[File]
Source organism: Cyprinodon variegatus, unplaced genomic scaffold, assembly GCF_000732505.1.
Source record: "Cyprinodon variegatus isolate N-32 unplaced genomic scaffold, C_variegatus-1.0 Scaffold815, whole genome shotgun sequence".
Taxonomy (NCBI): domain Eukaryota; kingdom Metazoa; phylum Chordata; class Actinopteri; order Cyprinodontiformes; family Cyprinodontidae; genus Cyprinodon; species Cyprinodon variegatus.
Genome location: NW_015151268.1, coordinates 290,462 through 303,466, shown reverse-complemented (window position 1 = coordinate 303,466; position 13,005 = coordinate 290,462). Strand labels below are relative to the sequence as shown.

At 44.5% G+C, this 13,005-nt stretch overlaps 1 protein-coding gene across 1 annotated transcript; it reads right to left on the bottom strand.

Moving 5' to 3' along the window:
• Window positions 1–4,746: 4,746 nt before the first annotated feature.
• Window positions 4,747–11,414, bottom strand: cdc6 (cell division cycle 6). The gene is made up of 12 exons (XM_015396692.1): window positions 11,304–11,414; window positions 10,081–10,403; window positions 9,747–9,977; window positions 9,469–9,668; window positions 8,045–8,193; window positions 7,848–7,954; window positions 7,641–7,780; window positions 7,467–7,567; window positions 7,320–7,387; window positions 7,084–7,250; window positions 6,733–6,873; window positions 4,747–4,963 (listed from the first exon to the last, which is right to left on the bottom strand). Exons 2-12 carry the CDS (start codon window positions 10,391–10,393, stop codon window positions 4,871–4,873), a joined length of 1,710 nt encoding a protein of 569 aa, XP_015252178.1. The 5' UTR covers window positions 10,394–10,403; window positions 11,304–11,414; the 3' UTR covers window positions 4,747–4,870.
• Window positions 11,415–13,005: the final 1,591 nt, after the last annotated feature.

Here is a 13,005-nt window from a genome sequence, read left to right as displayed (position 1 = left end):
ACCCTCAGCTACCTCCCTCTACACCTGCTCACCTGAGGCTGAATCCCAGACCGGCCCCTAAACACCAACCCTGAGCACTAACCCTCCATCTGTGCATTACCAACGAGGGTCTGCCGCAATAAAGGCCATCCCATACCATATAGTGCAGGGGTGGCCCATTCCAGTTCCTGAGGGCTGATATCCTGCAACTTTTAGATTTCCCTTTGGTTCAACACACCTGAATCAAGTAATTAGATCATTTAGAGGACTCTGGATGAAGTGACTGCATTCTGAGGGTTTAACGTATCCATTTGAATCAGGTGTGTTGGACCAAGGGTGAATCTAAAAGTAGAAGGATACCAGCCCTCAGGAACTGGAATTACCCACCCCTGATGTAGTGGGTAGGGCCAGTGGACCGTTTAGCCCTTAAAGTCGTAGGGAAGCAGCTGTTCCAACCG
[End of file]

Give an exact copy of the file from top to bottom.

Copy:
Source organism: Cyprinodon variegatus, unplaced genomic scaffold, assembly GCF_000732505.1.
Source record: "Cyprinodon variegatus isolate N-32 unplaced genomic scaffold, C_variegatus-1.0 Scaffold815, whole genome shotgun sequence".
Taxonomy (NCBI): domain Eukaryota; kingdom Metazoa; phylum Chordata; class Actinopteri; order Cyprinodontiformes; family Cyprinodontidae; genus Cyprinodon; species Cyprinodon variegatus.
Genome location: NW_015151268.1, coordinates 290,462 through 303,466, shown reverse-complemented (window position 1 = coordinate 303,466; position 13,005 = coordinate 290,462). Strand labels below are relative to the sequence as shown.

At 44.5% G+C, this 13,005-nt stretch overlaps 1 protein-coding gene across 1 annotated transcript; it reads right to left on the bottom strand.

Moving 5' to 3' along the window:
• Window positions 1–4,746: 4,746 nt before the first annotated feature.
• Window positions 4,747–11,414, bottom strand: cdc6 (cell division cycle 6). The gene is made up of 12 exons (XM_015396692.1): window positions 11,304–11,414; window positions 10,081–10,403; window positions 9,747–9,977; window positions 9,469–9,668; window positions 8,045–8,193; window positions 7,848–7,954; window positions 7,641–7,780; window positions 7,467–7,567; window positions 7,320–7,387; window positions 7,084–7,250; window positions 6,733–6,873; window positions 4,747–4,963 (listed from the first exon to the last, which is right to left on the bottom strand). Exons 2-12 carry the CDS (start codon window positions 10,391–10,393, stop codon window positions 4,871–4,873), a joined length of 1,710 nt encoding a protein of 569 aa, XP_015252178.1. The 5' UTR covers window positions 10,394–10,403; window positions 11,304–11,414; the 3' UTR covers window positions 4,747–4,870.
• Window positions 11,415–13,005: the final 1,591 nt, after the last annotated feature.

Here is a 13,005-nt window from a genome sequence, read left to right as displayed (position 1 = left end):
ACCCTCAGCTACCTCCCTCTACACCTGCTCACCTGAGGCTGAATCCCAGACCGGCCCCTAAACACCAACCCTGAGCACTAACCCTCCATCTGTGCATTACCAACGAGGGTCTGCCGCAATAAAGGCCATCCCATACCATATAGTGCAGGGGTGGCCCATTCCAGTTCCTGAGGGCTGATATCCTGCAACTTTTAGATTTCCCTTTGGTTCAACACACCTGAATCAAGTAATTAGATCATTTAGAGGACTCTGGATGAAGTGACTGCATTCTGAGGGTTTAACGTATCCATTTGAATCAGGTGTGTTGGACCAAGGGTGAATCTAAAAGTAGAAGGATACCAGCCCTCAGGAACTGGAATTACCCACCCCTGATGTAGTGGGTAGGGCCAGTGGACCGTTTAGCCCTTAAAGTCGTAGGGAAGCAGCTGTTCCAACCG